When seeking contractors, it’s always best to get at least three estimates in writing. Online reviews can be helpful but don't rely on them completely.

Ask your friends and family what companies they have used before or had good experiences with. Get recommendations from people you trust.

But remember that even if a company does great work for someone else, it doesn’t mean that it will do great work for you.

Save with DIY projects

If you know what you're doing, and have the time, DIY projects can save money.

But be honest with yourself: if a project requires special tools or skills that are beyond your capabilities, it's best to leave those to a professional.

Stay on budget with a down payment plan

You can get a lot more bang for your buck by making a larger down payment.

The principal of the loan is how much you actually borrow: when you make a larger down payment, you decrease your principal, and in turn, decrease the amount of interest that will accumulate over the life of the loan.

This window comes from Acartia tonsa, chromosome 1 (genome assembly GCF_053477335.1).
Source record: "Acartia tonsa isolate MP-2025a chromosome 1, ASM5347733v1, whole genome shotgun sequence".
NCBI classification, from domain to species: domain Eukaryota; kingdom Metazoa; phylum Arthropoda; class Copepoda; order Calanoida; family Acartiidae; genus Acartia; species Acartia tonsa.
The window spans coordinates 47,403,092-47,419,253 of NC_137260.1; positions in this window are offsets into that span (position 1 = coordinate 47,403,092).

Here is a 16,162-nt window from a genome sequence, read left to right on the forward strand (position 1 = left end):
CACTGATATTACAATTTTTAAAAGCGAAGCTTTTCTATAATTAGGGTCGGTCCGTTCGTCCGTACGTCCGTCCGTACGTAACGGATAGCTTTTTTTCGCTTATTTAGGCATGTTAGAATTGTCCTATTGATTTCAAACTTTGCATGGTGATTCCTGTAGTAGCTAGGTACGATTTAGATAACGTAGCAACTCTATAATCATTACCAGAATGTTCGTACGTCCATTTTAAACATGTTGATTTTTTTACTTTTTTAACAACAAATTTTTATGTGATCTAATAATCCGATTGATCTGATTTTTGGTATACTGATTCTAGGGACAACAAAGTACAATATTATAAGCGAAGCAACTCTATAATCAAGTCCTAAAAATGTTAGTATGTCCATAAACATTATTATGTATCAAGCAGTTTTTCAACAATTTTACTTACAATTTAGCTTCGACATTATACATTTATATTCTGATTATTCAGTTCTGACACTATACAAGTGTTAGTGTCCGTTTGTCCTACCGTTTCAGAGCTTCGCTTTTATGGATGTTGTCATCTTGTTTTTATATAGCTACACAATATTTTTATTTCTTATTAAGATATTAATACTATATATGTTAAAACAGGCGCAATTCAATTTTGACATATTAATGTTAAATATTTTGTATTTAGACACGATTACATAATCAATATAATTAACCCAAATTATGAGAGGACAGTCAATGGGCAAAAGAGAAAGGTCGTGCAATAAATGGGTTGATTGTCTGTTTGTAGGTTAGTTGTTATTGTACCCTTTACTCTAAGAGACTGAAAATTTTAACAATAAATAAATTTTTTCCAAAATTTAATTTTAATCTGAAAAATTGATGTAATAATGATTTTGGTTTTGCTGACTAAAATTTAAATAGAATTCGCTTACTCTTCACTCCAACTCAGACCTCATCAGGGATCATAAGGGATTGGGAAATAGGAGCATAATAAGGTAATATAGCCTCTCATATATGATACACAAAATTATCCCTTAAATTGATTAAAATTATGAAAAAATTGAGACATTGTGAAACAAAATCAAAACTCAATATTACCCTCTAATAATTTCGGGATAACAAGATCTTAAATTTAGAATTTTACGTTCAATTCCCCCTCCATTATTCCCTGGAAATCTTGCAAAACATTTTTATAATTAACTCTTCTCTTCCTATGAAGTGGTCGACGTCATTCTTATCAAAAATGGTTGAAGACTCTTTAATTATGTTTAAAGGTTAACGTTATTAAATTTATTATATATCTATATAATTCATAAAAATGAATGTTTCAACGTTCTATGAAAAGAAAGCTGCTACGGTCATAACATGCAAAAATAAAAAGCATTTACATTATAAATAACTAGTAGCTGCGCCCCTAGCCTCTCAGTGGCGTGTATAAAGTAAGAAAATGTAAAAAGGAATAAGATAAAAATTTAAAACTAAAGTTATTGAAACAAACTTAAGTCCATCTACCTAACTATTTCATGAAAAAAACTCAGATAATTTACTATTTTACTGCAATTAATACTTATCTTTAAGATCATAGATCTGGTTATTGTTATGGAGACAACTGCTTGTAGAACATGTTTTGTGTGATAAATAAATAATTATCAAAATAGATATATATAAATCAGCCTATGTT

This means that if you pay off $100,000 of your mortgage (that's thirty grand more than the minimum), then you'll save $36,000 over 25 years!

That's a nice chunk of change to save just by putting some extra money upfront.

Lastly, plan and save to make sure you don't overspend on a renovation.

  • Plan and save. Set aside the money for a renovation before you start the project, so you don't end up with an expensive mess to deal with.

  • Save 3% to 6% of your budget for unwelcome surprises during the renovation, like mold or termites.

  • Pay with cash if you can and avoid going into debt for your renovation. If you're already carrying credit card debt, pay that down first before taking on a renovation.

  • Comparison-shop on materials, fixtures, and suppliers to get the best price possible on your renovation without sacrificing quality.

  • To determine how much to spend on aftermarket parts for a renovation, seek cost-saving options like alternative brands or discounted items when replacing damaged parts of your construction equipment, but prioritize quality and safety.